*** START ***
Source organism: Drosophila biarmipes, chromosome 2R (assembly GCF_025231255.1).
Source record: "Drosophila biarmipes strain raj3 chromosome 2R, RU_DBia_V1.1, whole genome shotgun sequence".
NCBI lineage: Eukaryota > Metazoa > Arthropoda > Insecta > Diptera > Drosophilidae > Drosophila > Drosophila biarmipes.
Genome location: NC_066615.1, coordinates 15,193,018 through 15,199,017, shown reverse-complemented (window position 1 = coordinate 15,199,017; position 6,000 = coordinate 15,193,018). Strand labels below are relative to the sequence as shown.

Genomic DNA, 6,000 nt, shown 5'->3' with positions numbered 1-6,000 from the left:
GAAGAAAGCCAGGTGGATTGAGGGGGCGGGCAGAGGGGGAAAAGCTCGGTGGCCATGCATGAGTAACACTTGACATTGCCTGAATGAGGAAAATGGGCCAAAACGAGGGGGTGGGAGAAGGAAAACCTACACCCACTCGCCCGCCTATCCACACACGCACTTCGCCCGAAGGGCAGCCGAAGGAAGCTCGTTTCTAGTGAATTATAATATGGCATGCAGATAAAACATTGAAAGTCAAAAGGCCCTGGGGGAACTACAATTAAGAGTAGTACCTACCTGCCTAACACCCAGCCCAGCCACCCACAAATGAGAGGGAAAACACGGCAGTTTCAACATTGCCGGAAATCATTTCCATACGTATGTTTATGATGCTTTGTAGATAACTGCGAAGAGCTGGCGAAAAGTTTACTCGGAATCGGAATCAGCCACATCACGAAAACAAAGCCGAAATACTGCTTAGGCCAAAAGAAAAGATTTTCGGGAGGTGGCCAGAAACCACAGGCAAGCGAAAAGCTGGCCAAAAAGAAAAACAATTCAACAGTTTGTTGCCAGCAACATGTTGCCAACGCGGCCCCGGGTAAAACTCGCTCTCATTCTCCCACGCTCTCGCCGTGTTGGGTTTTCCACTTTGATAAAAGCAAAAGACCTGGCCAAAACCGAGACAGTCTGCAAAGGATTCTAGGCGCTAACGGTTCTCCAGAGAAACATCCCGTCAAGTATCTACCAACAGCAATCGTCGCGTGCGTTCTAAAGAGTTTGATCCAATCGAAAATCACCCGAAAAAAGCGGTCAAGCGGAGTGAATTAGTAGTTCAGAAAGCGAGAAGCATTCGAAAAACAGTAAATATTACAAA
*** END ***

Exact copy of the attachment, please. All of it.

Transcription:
Source organism: Drosophila biarmipes, chromosome 2R (assembly GCF_025231255.1).
Source record: "Drosophila biarmipes strain raj3 chromosome 2R, RU_DBia_V1.1, whole genome shotgun sequence".
NCBI lineage: Eukaryota > Metazoa > Arthropoda > Insecta > Diptera > Drosophilidae > Drosophila > Drosophila biarmipes.
Genome location: NC_066615.1, coordinates 15,193,018 through 15,199,017, shown reverse-complemented (window position 1 = coordinate 15,199,017; position 6,000 = coordinate 15,193,018). Strand labels below are relative to the sequence as shown.

Genomic DNA, 6,000 nt, shown 5'->3' with positions numbered 1-6,000 from the left:
GAAGAAAGCCAGGTGGATTGAGGGGGCGGGCAGAGGGGGAAAAGCTCGGTGGCCATGCATGAGTAACACTTGACATTGCCTGAATGAGGAAAATGGGCCAAAACGAGGGGGTGGGAGAAGGAAAACCTACACCCACTCGCCCGCCTATCCACACACGCACTTCGCCCGAAGGGCAGCCGAAGGAAGCTCGTTTCTAGTGAATTATAATATGGCATGCAGATAAAACATTGAAAGTCAAAAGGCCCTGGGGGAACTACAATTAAGAGTAGTACCTACCTGCCTAACACCCAGCCCAGCCACCCACAAATGAGAGGGAAAACACGGCAGTTTCAACATTGCCGGAAATCATTTCCATACGTATGTTTATGATGCTTTGTAGATAACTGCGAAGAGCTGGCGAAAAGTTTACTCGGAATCGGAATCAGCCACATCACGAAAACAAAGCCGAAATACTGCTTAGGCCAAAAGAAAAGATTTTCGGGAGGTGGCCAGAAACCACAGGCAAGCGAAAAGCTGGCCAAAAAGAAAAACAATTCAACAGTTTGTTGCCAGCAACATGTTGCCAACGCGGCCCCGGGTAAAACTCGCTCTCATTCTCCCACGCTCTCGCCGTGTTGGGTTTTCCACTTTGATAAAAGCAAAAGACCTGGCCAAAACCGAGACAGTCTGCAAAGGATTCTAGGCGCTAACGGTTCTCCAGAGAAACATCCCGTCAAGTATCTACCAACAGCAATCGTCGCGTGCGTTCTAAAGAGTTTGATCCAATCGAAAATCACCCGAAAAAAGCGGTCAAGCGGAGTGAATTAGTAGTTCAGAAAGCGAGAAGCATTCGAAAAACAGTAAATATTACAAA